E-car Quotas

Right Plug, Wrong Socket

  • Why it matters

    Why it matters

    After general elections in fall this year, a new government could implement additional environmental or car regulations, affecting domestic and foreign carmakers active in Germany.

  • Facts

    Facts

    • Germany has pledged to put 1 million electric cars on the roads by 2020, but at the start of 2016, only 25,502 fully electric cars and 130,365 hybrids were registered.
    • The German government fears the country’s car industry might not be a key supplier in 10 or 20 years if its local producers BMW, VW, Daimler and Opel fail to successfully sell electric cars.
    • The government launched a subsidy program in May, giving e-car buyers up to €4,000, or $4,198, when they buy an electrically powered vehicle.
  • Audio

    Audio

  • Pdf
main DISTORTED source Jan Woitas DPA M – BMW i3 electric car 2016 charging 62827129e-car auto vehicle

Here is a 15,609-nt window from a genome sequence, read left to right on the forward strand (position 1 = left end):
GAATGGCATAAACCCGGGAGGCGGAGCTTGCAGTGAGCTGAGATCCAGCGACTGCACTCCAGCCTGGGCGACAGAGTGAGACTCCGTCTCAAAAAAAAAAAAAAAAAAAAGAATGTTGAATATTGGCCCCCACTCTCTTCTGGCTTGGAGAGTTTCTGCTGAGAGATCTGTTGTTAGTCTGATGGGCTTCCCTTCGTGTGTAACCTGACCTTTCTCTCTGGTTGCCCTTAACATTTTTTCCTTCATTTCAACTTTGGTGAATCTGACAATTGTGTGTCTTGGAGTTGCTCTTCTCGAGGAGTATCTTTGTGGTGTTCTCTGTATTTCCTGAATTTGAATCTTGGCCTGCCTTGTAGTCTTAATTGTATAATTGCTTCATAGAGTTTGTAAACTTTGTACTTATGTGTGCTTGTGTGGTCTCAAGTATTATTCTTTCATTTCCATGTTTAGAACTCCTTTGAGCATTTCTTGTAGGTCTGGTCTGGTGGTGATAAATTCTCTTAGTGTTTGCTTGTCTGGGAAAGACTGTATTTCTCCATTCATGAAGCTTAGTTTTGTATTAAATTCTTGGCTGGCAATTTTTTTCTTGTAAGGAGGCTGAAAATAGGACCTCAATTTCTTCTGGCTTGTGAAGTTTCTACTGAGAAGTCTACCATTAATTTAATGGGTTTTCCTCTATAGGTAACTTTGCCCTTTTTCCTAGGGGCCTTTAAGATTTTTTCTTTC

Filling up, electric car style. Source: DPA

Many environmentally minded politicians share an urge to force people to do what’s good for them. In this respect, Germany’s environment minister, Barbara Hendricks, is no exception.

The center-left Social Democrat politician has clearly demonstrated this with her quotas proposal to help electro-mobility achieve a breakthrough.

The reality is sobering. All of 11,400 new electric cars made it onto the streets of Germany last year, almost 1,000 less than 2015. This shows that a breakthrough in electrically powered vehicles in Germany is as far off as a ban on gasoline-guzzling pickups in the United States.

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